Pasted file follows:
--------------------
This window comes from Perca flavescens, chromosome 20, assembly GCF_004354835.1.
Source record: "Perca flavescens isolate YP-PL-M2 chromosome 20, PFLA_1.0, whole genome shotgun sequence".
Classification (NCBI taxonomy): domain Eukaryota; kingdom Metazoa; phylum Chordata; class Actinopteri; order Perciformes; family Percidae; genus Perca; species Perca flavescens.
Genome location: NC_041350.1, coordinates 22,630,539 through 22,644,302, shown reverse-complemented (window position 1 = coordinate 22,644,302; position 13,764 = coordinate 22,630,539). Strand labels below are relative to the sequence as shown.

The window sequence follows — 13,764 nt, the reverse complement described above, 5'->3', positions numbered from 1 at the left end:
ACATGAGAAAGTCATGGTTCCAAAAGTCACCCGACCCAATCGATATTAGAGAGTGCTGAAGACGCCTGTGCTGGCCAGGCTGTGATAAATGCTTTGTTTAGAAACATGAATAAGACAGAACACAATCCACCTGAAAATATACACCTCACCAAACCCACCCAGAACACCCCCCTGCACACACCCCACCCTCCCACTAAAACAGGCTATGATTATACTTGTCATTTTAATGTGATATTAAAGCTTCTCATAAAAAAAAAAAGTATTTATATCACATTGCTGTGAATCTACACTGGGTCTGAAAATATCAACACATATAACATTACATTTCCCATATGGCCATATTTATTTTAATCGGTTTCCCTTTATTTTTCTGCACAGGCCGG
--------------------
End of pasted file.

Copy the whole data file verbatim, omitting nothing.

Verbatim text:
This window comes from Perca flavescens, chromosome 20, assembly GCF_004354835.1.
Source record: "Perca flavescens isolate YP-PL-M2 chromosome 20, PFLA_1.0, whole genome shotgun sequence".
Classification (NCBI taxonomy): domain Eukaryota; kingdom Metazoa; phylum Chordata; class Actinopteri; order Perciformes; family Percidae; genus Perca; species Perca flavescens.
Genome location: NC_041350.1, coordinates 22,630,539 through 22,644,302, shown reverse-complemented (window position 1 = coordinate 22,644,302; position 13,764 = coordinate 22,630,539). Strand labels below are relative to the sequence as shown.

The window sequence follows — 13,764 nt, the reverse complement described above, 5'->3', positions numbered from 1 at the left end:
ACATGAGAAAGTCATGGTTCCAAAAGTCACCCGACCCAATCGATATTAGAGAGTGCTGAAGACGCCTGTGCTGGCCAGGCTGTGATAAATGCTTTGTTTAGAAACATGAATAAGACAGAACACAATCCACCTGAAAATATACACCTCACCAAACCCACCCAGAACACCCCCCTGCACACACCCCACCCTCCCACTAAAACAGGCTATGATTATACTTGTCATTTTAATGTGATATTAAAGCTTCTCATAAAAAAAAAAAGTATTTATATCACATTGCTGTGAATCTACACTGGGTCTGAAAATATCAACACATATAACATTACATTTCCCATATGGCCATATTTATTTTAATCGGTTTCCCTTTATTTTTCTGCACAGGCCGG